Everyone knows that straight men are emotionally repressed. If we weren’t, ‘Mad Men’ would be a two hour miniseries on Lifetime that nobody watched and ‘The Sopranos’ would be a Ken Burns documentary about the excellent and communicative management style of the New Jersey underworld.
Nobody ever talks about this, but all that emotional repression is a net positive for our species. Or, it can be, for a while.
Testosterone is a hell of a drug, man.
Starting one morning when I was twelve or thirteen years old, and continuing for the rest of my life, my brain’s most immediate response to any stimulus is:
1) kill it
2) fuck it
3) eat it with your hands
Thirteen and fourteen are pretty tough years for guys because we are learning not to trust the constant swarm of chemicals in our bodies that is gearing us up to lead a Viking raid from horseback.
You learn to curb that shit pretty quickly that if you want to continue to earn your mother’s love and be allowed inside the house. Otherwise your family would just keep you in a shed in the backyard and throw chickens in there sometimes, like that one family in every zombie movie that’s in horrible denial about what’s really happened to their boy.
You know what they call guys who are fully in touch with their feelings and express them in real time the moment that they have them?
What’s initially a pretty solid social survival skill just kind of calcifies and turns into a habit after a while. A good habit in one context is a terrible habit when the context changes.
I’m starting to notice that the same impulse control mechanism that kept me and most of my friends out of jail in high school is now working against me.
Yesterday was a brutal day at work, just a beige blizzard of corporate stupid, and I had to come straight home and lie on the couch in my drawers and watch Superman cartoons.
My wife, my brand new wife of exactly two months, came home from the gym, glowing with exercise and beaming to see that for once I came home early instead of spending an evening trying to impress a bunch of schlubby misogynists at a dingy basement comedy show. She leans over and gives me a sweet kiss, then starts telling me about her day while she stretches on the floor, and a few minutes in says “you’re awful quiet. Is there something wrong?”
And this seriously came out of my mouth:
“Honey, I love you so much, but I am just done talking for the day. Tomorrow’s not looking that good either.”
This is supposed to be the honeymoon period in our marriage. I either ended it with that one, or the high point is actually pretty low.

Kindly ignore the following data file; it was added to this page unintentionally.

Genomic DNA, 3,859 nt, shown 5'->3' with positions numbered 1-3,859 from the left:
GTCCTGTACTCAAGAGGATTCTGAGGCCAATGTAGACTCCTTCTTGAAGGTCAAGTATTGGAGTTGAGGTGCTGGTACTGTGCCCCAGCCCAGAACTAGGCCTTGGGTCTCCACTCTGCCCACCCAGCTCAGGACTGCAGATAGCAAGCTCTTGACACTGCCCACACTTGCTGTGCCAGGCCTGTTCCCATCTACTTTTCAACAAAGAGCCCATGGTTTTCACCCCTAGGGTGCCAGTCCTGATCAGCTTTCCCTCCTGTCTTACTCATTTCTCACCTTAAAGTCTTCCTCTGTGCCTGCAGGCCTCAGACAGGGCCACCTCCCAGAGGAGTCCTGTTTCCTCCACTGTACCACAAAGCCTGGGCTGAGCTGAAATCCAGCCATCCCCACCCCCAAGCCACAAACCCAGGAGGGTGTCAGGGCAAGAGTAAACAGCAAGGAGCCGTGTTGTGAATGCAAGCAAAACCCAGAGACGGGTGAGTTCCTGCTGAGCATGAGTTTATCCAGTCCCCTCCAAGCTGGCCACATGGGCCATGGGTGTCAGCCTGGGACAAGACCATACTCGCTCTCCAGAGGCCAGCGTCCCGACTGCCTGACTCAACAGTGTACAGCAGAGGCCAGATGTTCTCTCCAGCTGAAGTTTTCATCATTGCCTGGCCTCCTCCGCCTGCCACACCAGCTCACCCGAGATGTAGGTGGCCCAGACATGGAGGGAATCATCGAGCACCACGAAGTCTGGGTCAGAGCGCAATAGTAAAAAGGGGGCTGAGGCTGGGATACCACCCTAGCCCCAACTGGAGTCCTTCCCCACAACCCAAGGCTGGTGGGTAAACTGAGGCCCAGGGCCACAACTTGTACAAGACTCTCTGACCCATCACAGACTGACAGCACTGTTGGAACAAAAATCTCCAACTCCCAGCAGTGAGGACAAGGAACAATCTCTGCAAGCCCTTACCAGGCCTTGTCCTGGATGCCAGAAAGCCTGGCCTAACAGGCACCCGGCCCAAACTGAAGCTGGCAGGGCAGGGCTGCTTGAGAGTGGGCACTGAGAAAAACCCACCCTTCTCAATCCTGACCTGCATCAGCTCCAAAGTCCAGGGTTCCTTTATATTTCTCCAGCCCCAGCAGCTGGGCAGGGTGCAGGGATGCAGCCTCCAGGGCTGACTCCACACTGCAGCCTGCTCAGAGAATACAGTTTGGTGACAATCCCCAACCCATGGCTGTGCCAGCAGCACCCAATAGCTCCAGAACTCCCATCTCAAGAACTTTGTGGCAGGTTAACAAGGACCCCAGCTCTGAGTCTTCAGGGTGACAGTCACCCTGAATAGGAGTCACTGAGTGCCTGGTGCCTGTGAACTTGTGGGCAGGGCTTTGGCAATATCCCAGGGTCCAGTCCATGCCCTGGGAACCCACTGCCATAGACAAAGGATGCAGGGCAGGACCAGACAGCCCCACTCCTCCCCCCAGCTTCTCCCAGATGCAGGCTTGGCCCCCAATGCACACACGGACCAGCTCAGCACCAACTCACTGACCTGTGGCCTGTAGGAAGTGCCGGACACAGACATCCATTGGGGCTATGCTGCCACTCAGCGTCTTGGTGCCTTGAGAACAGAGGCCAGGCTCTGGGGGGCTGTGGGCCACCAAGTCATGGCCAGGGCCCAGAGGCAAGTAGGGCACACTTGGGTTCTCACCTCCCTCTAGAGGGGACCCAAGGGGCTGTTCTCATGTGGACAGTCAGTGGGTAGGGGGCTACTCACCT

I’m really envious that women are socialized to be allowed to cry. Now that I’m more or less an adult, I don’t see it as a weakness at all. It’s more of a powerful, efficient way to process all kinds of intense emotions, just clearing the cache, defragging the emotional hard drive and rebooting the whole machine in the process of a few minutes. And then you get to feel that full-body flood of brain drugs that really makes you feel like everything’s going to be all better.
Men cry the way that deadbeat landlords unclog a toilet. We wait until the whole system is backed up and overflowing, then grab the nearest object and MacGyver it into some kind of a tool, let the thing drain reeeeaaallll slow and then act surprised when the whole thing backs up again six months later.
We pretty much get to either Hulk out and flip a table like Tony Soprano or act like everything’s fine until we have a heart attack at 47. Then everyone says “how could this have happened?”
Part of the reason is because we’re still mad we were too scared to try out for that role in the high school musical.
My last big, real cry was in 2009. I was recovering from a sudden surgery to prevent rapidly spreading testicular cancer – they cut the offending testicle right out and threw it into a dumpster 24 hours after my diagnosis. My body had healed, but I was still pretty messed up inside.
I took the day off of work just to really feel my feelings. I was sitting in bed at 11 AM eating chocolate ice cream and watching ‘Cheers’ on my laptop. And man, something about the plaintive, sad hope in that theme song just got me. Halfway through the opening credits I was bawling, crying “I wanna go where everybody knows my name, too,” through a river of snotty, snotty tears.
I told my girlfriend (now wife) about it, and she said “Uh, that is familiar to me, but shouldn’t be to you. I think there’s something wrong with you, and you should really see your doctor.”
I went to see my doctor, and it turned out that I didn’t just have low testosterone. I had ‘Eat, Pray, Love’ levels of testosterone: none at all, and I was curious about hot yoga.
They literally jabbed me in the ass with a syringe and compressed the plunger, flooding my body with synthetic testosterone. Eight hours later I was drinking Old-Fashioneds with one hand and getting a high score at Big Buck Hunter with the other. I’m totally serious.
This is the one time in my life that I was perfectly entitled to a great big cry. I’d just lost a testicle to a potentially life-threatening disease. I was depressed and terrified, dealing with a certain amount of PTSD and trying to rebuild my physical health at the same time. It should come as a surprise to exactly nobody that I’d lose control of my emotions and let them come pouring out in the privacy of my own apartment.
What does it say about gender socialization that at the one time in my life when I should have been crying, my girlfriend looks at me and says “there’s something wrong with you, I think you need to go back to the doctor” …
… and she’s right?